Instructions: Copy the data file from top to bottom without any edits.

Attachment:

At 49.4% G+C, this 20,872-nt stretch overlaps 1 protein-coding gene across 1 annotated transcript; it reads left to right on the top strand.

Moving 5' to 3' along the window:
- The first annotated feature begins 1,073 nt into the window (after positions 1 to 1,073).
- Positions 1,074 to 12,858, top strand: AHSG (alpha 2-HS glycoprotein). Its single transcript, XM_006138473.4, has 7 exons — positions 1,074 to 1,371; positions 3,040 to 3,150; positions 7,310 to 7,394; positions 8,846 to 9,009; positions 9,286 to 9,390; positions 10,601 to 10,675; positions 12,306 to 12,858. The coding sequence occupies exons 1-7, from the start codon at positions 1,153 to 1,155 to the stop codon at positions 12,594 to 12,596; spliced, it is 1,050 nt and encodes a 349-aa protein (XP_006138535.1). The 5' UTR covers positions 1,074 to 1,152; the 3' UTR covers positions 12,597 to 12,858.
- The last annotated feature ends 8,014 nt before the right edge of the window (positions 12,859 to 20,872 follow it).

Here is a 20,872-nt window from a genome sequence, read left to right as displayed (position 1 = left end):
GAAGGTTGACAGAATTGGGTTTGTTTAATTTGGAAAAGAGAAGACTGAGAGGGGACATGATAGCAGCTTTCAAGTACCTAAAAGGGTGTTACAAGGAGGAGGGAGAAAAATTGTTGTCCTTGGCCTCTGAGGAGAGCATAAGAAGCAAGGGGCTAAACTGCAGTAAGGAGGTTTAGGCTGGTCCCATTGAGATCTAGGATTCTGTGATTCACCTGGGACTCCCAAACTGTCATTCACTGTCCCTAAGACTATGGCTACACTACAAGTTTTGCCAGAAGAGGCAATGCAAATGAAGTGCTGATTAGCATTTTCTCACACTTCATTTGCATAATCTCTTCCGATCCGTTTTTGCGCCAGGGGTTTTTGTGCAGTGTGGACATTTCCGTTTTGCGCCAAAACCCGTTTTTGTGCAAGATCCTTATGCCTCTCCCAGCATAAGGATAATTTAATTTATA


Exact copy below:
At 49.4% G+C, this 20,872-nt stretch overlaps 1 protein-coding gene across 1 annotated transcript; it reads left to right on the top strand.

Moving 5' to 3' along the window:
- The first annotated feature begins 1,073 nt into the window (after positions 1 to 1,073).
- Positions 1,074 to 12,858, top strand: AHSG (alpha 2-HS glycoprotein). Its single transcript, XM_006138473.4, has 7 exons — positions 1,074 to 1,371; positions 3,040 to 3,150; positions 7,310 to 7,394; positions 8,846 to 9,009; positions 9,286 to 9,390; positions 10,601 to 10,675; positions 12,306 to 12,858. The coding sequence occupies exons 1-7, from the start codon at positions 1,153 to 1,155 to the stop codon at positions 12,594 to 12,596; spliced, it is 1,050 nt and encodes a 349-aa protein (XP_006138535.1). The 5' UTR covers positions 1,074 to 1,152; the 3' UTR covers positions 12,597 to 12,858.
- The last annotated feature ends 8,014 nt before the right edge of the window (positions 12,859 to 20,872 follow it).

Here is a 20,872-nt window from a genome sequence, read left to right as displayed (position 1 = left end):
GAAGGTTGACAGAATTGGGTTTGTTTAATTTGGAAAAGAGAAGACTGAGAGGGGACATGATAGCAGCTTTCAAGTACCTAAAAGGGTGTTACAAGGAGGAGGGAGAAAAATTGTTGTCCTTGGCCTCTGAGGAGAGCATAAGAAGCAAGGGGCTAAACTGCAGTAAGGAGGTTTAGGCTGGTCCCATTGAGATCTAGGATTCTGTGATTCACCTGGGACTCCCAAACTGTCATTCACTGTCCCTAAGACTATGGCTACACTACAAGTTTTGCCAGAAGAGGCAATGCAAATGAAGTGCTGATTAGCATTTTCTCACACTTCATTTGCATAATCTCTTCCGATCCGTTTTTGCGCCAGGGGTTTTTGTGCAGTGTGGACATTTCCGTTTTGCGCCAAAACCCGTTTTTGTGCAAGATCCTTATGCCTCTCCCAGCATAAGGATAATTTAATTTATA